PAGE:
Video appointments win patient approval

Dr Joanne Watson, health and care strategy director for Torbay and South Devon NHS Foundation Trust

Dr Joanne Watson, health and care strategy director for Torbay and South Devon NHS Foundation Trust - Credit: Torbay and South Devon NHS Foundation Trust

Video consultations with doctors have been given the thumbs up by patients as Torbay and South Devon NHS Foundation Trust finds a 'new normal' way of working.

During the pandemic, doctors, nurses and therapists have had to find new ways to see and treat people safely.

One of the fastest-growing developments has been the use of video appointments instead of face-to-face, wherever this is a safe and effective option.

People who don’t need to see a doctor face to face for a physical examination are offered an appointment by telephone or video.

The use of video means health professionals can still see patients, listen to their concerns and advise them about managing their condition, without them having to travel to hospital, or worry about bus times, or find somewhere to park.

If someone need blood tests or X-rays before an appointment, these are offered as locally as possible to people’s homes, and doctors review the results before seeing people in a ‘virtual clinic’.

The ‘attend anywhere’ technology even allows for a real receptionist to show people into a virtual waiting room, so they know they are in the right clinic.

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Staff at Torbay Hospital have recently carried out a survey to find out about people’s experience of video consultations, across a wide range of services including: physiotherapy and pain management, cancer, gynaecology, drug and alcohol services, diabetes, neurology, psychology, stroke, rheumatology, speech and language therapy, children’s services and chest clinic.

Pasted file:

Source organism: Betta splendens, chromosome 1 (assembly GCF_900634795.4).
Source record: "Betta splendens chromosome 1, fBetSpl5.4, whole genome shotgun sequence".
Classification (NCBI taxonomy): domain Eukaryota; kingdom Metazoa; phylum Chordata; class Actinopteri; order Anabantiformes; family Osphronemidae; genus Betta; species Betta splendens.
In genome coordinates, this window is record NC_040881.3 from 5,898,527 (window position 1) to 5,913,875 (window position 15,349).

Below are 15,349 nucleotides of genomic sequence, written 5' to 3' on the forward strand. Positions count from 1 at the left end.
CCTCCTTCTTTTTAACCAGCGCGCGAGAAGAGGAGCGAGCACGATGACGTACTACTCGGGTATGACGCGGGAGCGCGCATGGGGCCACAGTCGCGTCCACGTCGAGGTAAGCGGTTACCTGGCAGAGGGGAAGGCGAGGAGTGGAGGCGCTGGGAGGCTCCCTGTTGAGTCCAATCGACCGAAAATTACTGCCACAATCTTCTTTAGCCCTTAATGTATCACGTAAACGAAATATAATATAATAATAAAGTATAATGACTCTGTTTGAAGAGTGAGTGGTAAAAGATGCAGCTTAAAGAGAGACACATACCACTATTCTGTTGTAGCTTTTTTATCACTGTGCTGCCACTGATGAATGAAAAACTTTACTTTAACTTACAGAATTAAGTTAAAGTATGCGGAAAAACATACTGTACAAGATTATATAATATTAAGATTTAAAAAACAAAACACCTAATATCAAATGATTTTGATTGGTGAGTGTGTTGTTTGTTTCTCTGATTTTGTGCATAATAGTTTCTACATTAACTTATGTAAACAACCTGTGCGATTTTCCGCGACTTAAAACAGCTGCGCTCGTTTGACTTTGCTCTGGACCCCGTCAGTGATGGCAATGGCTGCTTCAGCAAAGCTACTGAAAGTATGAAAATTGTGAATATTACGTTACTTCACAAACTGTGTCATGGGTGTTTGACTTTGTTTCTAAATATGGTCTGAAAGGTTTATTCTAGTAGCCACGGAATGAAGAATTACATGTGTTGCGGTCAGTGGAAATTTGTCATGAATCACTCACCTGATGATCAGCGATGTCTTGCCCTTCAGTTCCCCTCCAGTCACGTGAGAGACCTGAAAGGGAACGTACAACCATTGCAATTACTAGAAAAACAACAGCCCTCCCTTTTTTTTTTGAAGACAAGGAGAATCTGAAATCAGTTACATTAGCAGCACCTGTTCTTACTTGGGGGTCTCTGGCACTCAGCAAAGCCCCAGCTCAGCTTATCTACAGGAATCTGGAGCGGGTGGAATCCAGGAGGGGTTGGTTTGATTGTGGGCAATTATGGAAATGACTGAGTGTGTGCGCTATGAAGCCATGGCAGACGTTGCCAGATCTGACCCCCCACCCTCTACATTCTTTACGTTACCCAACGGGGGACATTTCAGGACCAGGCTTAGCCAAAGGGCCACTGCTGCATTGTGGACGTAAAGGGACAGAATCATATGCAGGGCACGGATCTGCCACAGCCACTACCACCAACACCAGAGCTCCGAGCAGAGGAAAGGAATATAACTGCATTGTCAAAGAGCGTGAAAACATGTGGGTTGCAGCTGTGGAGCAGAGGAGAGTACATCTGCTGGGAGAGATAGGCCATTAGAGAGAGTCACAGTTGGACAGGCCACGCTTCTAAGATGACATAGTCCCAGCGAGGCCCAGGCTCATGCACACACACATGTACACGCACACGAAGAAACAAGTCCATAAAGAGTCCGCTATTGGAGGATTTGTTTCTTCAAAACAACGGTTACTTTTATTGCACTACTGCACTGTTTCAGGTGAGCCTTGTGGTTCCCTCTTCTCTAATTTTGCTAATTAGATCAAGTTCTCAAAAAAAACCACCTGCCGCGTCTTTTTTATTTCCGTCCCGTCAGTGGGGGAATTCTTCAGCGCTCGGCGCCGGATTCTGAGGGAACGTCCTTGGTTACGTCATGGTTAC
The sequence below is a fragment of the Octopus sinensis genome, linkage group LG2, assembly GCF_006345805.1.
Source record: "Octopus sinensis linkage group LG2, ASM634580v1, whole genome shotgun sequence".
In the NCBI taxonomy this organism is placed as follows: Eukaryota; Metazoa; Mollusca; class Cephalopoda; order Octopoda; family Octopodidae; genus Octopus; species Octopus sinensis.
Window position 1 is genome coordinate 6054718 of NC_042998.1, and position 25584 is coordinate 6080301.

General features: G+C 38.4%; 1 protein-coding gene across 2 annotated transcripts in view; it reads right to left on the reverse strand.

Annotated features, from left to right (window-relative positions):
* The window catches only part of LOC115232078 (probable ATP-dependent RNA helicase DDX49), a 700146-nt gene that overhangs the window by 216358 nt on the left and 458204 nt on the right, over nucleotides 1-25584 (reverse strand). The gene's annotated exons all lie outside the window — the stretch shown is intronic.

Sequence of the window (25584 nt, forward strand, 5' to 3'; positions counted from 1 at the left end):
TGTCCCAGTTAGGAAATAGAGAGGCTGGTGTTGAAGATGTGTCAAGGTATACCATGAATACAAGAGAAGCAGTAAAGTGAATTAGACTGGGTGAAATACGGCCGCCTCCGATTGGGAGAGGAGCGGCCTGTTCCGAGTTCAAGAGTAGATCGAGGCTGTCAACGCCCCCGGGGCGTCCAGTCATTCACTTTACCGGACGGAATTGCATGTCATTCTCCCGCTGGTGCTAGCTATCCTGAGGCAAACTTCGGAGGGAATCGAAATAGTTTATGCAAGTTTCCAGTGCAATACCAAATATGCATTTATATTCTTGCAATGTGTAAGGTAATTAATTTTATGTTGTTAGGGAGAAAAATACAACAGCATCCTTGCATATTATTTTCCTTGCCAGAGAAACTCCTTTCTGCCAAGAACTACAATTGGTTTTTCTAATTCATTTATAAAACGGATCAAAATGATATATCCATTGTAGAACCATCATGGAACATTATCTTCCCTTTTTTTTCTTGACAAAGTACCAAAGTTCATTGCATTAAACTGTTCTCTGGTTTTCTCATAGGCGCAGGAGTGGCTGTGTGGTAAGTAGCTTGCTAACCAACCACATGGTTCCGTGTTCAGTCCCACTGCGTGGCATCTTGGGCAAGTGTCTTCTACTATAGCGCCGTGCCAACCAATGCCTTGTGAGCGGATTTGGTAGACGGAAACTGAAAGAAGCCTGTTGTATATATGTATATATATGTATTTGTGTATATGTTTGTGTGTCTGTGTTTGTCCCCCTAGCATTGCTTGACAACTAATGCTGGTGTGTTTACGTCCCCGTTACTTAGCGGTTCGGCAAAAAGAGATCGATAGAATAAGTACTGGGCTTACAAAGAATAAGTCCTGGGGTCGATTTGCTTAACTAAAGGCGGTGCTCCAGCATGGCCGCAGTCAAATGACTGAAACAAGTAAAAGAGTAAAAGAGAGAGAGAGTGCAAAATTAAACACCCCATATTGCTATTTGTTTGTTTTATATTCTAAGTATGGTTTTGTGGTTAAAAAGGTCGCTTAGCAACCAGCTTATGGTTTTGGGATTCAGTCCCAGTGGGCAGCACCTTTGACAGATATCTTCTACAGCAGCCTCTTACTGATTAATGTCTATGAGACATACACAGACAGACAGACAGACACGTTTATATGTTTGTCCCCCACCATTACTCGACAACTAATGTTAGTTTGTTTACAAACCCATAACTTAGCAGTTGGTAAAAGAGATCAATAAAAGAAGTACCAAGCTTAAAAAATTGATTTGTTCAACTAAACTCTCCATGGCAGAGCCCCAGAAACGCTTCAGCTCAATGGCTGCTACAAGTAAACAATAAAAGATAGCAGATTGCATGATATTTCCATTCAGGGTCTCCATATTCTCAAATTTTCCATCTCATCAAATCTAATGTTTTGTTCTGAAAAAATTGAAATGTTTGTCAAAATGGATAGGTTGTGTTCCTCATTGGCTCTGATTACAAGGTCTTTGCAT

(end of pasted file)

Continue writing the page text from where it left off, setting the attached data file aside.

More than 1,000 people from all age groups were asked a range of questions after their appointment, including:

  • how easy it was to join the video call
  • whether they were able to communicate everything they needed to
  • their experience of how the doctor or healthcare professional listened to them
  • whether they felt involved in decisions about their care
  • whether they would be happy to use video consultation again.

The number of respondents to each question varied from 925 to 1,125 and people’s  experience was overwhelmingly positive:

  • almost 90 per cent of people who responded found it easy or very easy to join the call
  • over 85 per cent rated their video experience as high or very high quality
  • over 90 per cent felt their needs were well or very well met
  • more than 95 per cent felt that the healthcare professional listened to them
  • 93 per cent of people would be happy to use video consultation again.

There are still some issues that the team need to work on: a few people experienced technical problems, such as with connecting to their appointment, sound or picture lag and some people had to wait too long.

Dr Joanne Watson, who worked on Torbay Hospital’s Covid-19 ward and is also health and care strategy director for Torbay and South Devon, said: “Video consultation is a really good option for people who don’t need to see a doctor face to face for a physical examination.

"We want to make it as easy as possible for people to access services in future, and this is going to be part of our new ‘normal’ way of working, so I’m really pleased that people had such positive experiences.

"We will use their feedback to keep improving the service as we develop and roll it out more widely.”